Further ridiculing the parents, teachers, and education experts who have spoken out against the Common Core standards as “fringe voices,” Reville added at the CAP event:
Again, the argument about where it came from I think privileges certain sorts of fringe voices about federalism and states’ rights, and things of that nature, when really what we’re doing at the national level here now, state by state, is what a lot of our states thought made sense individually.
Why should some towns and cities and states have no standards or low standards and others have extremely high standards when the children belong to all of us and would move [to different states in their educational lives]?
“And the same logic applies to the nation,” Reville said. “And it makes sense to educators. It makes sense to policymakers, and it’s why people have voluntarily entered into this agreement.”
The notion that “people have voluntarily entered into this agreement” continues to be a falsehood propagated by Common Core supporters. The “people” never voted on the adoption of the Common Core standards and neither did their elected representatives in the state legislatures.
For many months after the Common Core State Standards Initiative (CCSSI) was launched in 2009, the identities of the people drafting the “college- and career-readiness standards” were unknown to the public. CCSSI eventually revealed the names of the 24 members of the “Standards Development Work Group” in response to complaints from professional organizations and parent groups about the lack of transparency…
The final version released in June 2010 contained most of the problems apparent in the first draft: lack of rigor, minimal content, lack of international benchmarking, lack of research support. None of the public feedback to the March draft has been made available.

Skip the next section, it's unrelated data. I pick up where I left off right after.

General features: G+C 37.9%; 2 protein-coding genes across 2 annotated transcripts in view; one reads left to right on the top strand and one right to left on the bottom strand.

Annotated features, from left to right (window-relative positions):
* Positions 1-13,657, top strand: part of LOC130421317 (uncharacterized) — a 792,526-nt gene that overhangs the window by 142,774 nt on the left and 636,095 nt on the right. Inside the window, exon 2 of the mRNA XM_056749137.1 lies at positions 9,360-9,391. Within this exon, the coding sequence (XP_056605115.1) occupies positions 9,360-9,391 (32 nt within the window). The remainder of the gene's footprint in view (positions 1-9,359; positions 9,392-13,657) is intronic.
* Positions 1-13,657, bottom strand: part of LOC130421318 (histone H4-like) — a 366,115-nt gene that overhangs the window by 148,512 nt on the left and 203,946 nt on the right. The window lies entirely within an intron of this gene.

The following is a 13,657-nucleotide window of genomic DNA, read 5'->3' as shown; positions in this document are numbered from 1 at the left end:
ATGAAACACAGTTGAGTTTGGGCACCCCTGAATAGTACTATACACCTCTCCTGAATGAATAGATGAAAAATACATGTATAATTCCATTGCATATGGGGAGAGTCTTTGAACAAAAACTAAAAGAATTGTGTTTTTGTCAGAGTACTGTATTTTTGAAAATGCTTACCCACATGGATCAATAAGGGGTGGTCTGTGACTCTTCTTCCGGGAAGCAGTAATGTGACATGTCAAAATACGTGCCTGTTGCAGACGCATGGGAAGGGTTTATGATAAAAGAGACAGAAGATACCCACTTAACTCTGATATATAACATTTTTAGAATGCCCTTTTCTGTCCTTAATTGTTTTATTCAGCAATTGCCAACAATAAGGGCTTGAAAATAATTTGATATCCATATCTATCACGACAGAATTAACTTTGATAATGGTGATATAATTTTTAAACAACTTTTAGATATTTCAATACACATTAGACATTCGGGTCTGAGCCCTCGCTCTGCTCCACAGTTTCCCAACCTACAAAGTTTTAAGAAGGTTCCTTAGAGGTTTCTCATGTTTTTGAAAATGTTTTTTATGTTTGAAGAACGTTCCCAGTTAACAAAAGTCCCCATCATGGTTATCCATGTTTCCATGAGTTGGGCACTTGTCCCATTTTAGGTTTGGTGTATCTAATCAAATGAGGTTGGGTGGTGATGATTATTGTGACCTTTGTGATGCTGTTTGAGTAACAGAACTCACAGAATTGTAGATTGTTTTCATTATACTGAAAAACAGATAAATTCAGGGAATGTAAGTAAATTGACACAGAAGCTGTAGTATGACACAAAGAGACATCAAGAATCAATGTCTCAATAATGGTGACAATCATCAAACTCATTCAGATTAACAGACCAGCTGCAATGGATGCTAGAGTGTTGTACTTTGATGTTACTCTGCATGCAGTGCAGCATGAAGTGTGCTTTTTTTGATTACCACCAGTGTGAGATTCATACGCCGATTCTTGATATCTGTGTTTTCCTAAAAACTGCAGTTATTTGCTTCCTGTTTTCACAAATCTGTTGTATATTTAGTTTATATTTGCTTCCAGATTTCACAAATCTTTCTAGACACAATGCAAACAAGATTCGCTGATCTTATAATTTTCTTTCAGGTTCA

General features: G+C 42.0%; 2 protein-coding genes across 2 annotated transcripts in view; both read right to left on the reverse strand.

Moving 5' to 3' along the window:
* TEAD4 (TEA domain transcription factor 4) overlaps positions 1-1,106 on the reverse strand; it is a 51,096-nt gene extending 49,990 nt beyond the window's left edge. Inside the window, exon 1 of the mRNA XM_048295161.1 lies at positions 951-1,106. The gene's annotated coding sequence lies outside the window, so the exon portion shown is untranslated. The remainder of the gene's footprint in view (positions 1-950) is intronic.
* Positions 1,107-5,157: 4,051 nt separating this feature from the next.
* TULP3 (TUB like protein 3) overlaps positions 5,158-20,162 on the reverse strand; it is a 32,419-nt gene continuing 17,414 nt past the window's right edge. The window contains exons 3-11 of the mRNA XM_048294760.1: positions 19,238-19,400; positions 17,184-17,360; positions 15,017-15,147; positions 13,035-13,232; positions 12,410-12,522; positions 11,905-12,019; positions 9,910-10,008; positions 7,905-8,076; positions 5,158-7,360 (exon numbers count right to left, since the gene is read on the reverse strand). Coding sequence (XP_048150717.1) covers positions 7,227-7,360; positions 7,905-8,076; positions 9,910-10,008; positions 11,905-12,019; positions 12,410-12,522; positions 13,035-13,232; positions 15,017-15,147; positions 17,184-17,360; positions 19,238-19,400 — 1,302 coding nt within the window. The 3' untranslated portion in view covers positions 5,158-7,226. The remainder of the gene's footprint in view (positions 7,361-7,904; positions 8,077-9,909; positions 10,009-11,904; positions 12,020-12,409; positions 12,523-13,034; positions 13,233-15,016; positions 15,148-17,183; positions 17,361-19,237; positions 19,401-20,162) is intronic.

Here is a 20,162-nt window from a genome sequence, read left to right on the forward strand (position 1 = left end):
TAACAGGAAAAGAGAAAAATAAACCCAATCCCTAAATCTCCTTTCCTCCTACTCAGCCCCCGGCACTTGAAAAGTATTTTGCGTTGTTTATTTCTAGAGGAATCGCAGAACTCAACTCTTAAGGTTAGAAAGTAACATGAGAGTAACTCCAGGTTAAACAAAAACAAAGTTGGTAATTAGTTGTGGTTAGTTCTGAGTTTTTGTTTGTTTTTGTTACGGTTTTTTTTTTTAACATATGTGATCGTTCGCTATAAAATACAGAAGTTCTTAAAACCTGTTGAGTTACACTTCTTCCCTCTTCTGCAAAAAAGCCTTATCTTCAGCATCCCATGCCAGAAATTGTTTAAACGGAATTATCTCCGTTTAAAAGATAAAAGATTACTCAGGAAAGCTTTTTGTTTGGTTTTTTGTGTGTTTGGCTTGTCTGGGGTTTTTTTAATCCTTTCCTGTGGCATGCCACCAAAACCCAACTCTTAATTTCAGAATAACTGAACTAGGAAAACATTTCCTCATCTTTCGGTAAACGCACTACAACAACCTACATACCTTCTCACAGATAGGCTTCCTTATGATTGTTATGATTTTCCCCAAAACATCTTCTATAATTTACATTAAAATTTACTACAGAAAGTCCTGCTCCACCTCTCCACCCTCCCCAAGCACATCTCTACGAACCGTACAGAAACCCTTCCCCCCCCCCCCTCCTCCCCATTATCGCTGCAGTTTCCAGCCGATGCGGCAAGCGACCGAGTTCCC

So this was the “transparent, state-led” process that resulted in the Common Core standards. The standards were created by people who wanted a “Validation Committee” in name only. An invalid process, endorsed by an invalid Validation Committee, not surprisingly resulted in invalid standards. Now that the curtain is being pulled back on the real origins of Common Core, states would do well to reconsider their hasty decisions to adopt this pig in an academic poke.
Interestingly, Reville was Secretary of Education in Massachusetts while Stotsky was a member of the Massachusetts Board of Elementary and Secondary Education (MBESE). Stotsky, who is credited with having developed the Massachusetts standards for K-12 students – one of the country’s strongest sets of academic standards – was not reappointed to MBESE in 2010 after making known her criticism of the Common Core standards.
According to MYSouthEnd.com, in 2010, then-Massachusetts Secretary of Education Reville dismissed the claim that Stotsky was not reappointed to the MBESE because of her opposition to the Common Core standards.
“It’s never assumed that anyone in an existing seat automatically gets reappointed, and usually with a new governor [Deval Patrick], there is turnover on boards,” Reville said.
One of the replacement members on the MBESE was Vanessa Calderon-Rosado, who said she could bring a “unique perspective to the board” and “expressed her hope that she would draw more participation from the Latino and low-income community.”